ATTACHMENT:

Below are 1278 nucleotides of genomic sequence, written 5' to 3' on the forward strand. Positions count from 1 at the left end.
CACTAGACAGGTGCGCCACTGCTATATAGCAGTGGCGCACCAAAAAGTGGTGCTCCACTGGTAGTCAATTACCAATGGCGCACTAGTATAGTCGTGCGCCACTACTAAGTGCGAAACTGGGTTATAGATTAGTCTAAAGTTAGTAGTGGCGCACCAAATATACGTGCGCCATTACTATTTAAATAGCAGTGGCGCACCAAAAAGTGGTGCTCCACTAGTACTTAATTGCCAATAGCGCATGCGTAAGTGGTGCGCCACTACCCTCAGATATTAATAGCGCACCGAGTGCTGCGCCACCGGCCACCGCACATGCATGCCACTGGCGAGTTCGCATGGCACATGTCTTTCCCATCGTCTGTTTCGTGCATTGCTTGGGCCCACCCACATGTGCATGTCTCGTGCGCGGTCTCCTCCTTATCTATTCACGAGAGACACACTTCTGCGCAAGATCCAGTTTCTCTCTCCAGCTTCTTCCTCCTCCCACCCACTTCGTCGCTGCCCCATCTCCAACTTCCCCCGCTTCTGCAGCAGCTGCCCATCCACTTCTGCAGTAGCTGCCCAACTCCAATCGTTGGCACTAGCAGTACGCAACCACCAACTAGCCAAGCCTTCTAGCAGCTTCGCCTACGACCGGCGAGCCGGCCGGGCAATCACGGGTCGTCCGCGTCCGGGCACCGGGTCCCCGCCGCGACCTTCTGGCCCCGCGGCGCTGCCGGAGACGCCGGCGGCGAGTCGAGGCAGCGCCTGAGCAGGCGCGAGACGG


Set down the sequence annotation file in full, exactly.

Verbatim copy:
Below are 1278 nucleotides of genomic sequence, written 5' to 3' on the forward strand. Positions count from 1 at the left end.
CACTAGACAGGTGCGCCACTGCTATATAGCAGTGGCGCACCAAAAAGTGGTGCTCCACTGGTAGTCAATTACCAATGGCGCACTAGTATAGTCGTGCGCCACTACTAAGTGCGAAACTGGGTTATAGATTAGTCTAAAGTTAGTAGTGGCGCACCAAATATACGTGCGCCATTACTATTTAAATAGCAGTGGCGCACCAAAAAGTGGTGCTCCACTAGTACTTAATTGCCAATAGCGCATGCGTAAGTGGTGCGCCACTACCCTCAGATATTAATAGCGCACCGAGTGCTGCGCCACCGGCCACCGCACATGCATGCCACTGGCGAGTTCGCATGGCACATGTCTTTCCCATCGTCTGTTTCGTGCATTGCTTGGGCCCACCCACATGTGCATGTCTCGTGCGCGGTCTCCTCCTTATCTATTCACGAGAGACACACTTCTGCGCAAGATCCAGTTTCTCTCTCCAGCTTCTTCCTCCTCCCACCCACTTCGTCGCTGCCCCATCTCCAACTTCCCCCGCTTCTGCAGCAGCTGCCCATCCACTTCTGCAGTAGCTGCCCAACTCCAATCGTTGGCACTAGCAGTACGCAACCACCAACTAGCCAAGCCTTCTAGCAGCTTCGCCTACGACCGGCGAGCCGGCCGGGCAATCACGGGTCGTCCGCGTCCGGGCACCGGGTCCCCGCCGCGACCTTCTGGCCCCGCGGCGCTGCCGGAGACGCCGGCGGCGAGTCGAGGCAGCGCCTGAGCAGGCGCGAGACGG